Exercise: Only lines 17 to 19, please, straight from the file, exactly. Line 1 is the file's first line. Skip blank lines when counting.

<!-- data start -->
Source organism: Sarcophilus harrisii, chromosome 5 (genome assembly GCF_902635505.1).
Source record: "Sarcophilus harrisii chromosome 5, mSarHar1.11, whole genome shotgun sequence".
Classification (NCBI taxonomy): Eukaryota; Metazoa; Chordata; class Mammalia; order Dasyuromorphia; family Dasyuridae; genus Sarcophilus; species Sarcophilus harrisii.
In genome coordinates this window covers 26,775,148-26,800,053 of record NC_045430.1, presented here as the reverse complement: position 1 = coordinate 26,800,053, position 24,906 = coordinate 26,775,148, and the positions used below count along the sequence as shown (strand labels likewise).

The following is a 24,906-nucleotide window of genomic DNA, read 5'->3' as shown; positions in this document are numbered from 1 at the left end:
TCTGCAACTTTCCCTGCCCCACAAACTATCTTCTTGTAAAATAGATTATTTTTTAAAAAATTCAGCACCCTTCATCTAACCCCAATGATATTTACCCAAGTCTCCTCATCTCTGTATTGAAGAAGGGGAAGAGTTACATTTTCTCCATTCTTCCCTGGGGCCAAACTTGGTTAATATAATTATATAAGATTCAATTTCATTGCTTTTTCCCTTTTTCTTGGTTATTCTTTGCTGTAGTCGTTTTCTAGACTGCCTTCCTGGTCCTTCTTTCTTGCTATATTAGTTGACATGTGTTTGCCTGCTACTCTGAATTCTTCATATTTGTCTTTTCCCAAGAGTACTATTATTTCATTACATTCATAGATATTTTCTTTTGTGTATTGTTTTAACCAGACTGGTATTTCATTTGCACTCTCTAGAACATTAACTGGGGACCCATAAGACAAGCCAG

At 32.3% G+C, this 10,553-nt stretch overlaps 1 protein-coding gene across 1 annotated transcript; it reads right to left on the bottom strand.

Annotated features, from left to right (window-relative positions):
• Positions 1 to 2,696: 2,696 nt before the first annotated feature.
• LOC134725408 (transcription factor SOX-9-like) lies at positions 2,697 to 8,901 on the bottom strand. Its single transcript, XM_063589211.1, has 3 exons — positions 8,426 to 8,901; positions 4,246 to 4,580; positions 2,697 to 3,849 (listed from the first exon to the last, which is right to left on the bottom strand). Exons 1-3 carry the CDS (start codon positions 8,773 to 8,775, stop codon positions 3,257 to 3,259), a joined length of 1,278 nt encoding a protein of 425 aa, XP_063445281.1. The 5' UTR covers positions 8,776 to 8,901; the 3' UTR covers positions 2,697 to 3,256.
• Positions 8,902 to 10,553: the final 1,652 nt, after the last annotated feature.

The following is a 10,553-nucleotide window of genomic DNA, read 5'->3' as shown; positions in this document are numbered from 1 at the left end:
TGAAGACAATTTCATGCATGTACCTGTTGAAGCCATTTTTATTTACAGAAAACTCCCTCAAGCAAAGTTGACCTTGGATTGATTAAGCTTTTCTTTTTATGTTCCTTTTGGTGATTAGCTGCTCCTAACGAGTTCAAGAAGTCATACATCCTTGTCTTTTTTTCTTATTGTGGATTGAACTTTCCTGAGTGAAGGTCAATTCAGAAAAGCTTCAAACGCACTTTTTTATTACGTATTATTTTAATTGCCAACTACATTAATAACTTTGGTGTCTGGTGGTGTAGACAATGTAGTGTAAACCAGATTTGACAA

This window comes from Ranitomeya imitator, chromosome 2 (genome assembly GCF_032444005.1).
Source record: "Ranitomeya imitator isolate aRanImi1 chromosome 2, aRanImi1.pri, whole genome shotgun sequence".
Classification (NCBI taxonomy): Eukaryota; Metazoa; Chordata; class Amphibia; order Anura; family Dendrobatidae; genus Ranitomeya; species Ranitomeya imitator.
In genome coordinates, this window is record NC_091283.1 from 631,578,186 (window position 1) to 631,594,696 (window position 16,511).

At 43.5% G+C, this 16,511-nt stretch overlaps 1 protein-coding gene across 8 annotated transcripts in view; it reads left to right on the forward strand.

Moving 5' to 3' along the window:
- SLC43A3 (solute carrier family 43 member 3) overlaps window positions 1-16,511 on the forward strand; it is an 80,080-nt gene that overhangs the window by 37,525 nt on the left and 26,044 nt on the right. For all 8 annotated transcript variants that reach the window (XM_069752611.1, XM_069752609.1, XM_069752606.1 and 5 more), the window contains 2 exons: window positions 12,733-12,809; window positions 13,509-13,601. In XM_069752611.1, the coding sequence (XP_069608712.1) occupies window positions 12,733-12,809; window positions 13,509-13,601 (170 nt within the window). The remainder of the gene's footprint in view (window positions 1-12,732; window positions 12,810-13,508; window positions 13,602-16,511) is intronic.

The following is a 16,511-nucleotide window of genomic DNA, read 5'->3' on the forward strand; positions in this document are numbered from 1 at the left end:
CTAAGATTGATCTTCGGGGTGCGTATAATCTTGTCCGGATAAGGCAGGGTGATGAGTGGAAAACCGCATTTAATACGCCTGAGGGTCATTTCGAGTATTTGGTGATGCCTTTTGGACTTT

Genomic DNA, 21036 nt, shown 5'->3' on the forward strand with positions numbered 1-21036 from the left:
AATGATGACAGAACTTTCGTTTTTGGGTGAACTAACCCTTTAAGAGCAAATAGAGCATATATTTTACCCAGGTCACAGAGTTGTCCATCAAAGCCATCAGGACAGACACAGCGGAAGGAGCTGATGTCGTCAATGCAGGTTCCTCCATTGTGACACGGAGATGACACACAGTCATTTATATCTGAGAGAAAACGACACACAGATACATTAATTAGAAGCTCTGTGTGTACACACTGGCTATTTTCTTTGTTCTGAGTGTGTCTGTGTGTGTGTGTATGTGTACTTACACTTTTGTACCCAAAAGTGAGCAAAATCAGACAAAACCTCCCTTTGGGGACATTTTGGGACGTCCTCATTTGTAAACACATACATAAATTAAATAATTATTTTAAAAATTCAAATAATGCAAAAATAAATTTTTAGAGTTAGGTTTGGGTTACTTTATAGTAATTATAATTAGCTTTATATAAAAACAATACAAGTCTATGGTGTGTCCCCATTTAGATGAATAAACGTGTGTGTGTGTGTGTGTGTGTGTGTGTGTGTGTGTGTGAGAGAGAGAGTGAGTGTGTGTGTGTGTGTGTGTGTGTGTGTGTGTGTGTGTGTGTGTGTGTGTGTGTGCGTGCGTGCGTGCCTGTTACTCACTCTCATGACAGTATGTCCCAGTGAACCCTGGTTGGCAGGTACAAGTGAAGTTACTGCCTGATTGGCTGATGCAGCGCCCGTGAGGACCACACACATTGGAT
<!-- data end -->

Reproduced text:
In genome coordinates, this window is record NC_091283.1 from 631,578,186 (window position 1) to 631,594,696 (window position 16,511).

At 43.5% G+C, this 16,511-nt stretch overlaps 1 protein-coding gene across 8 annotated transcripts in view; it reads left to right on the forward strand.

Moving 5' to 3' along the window: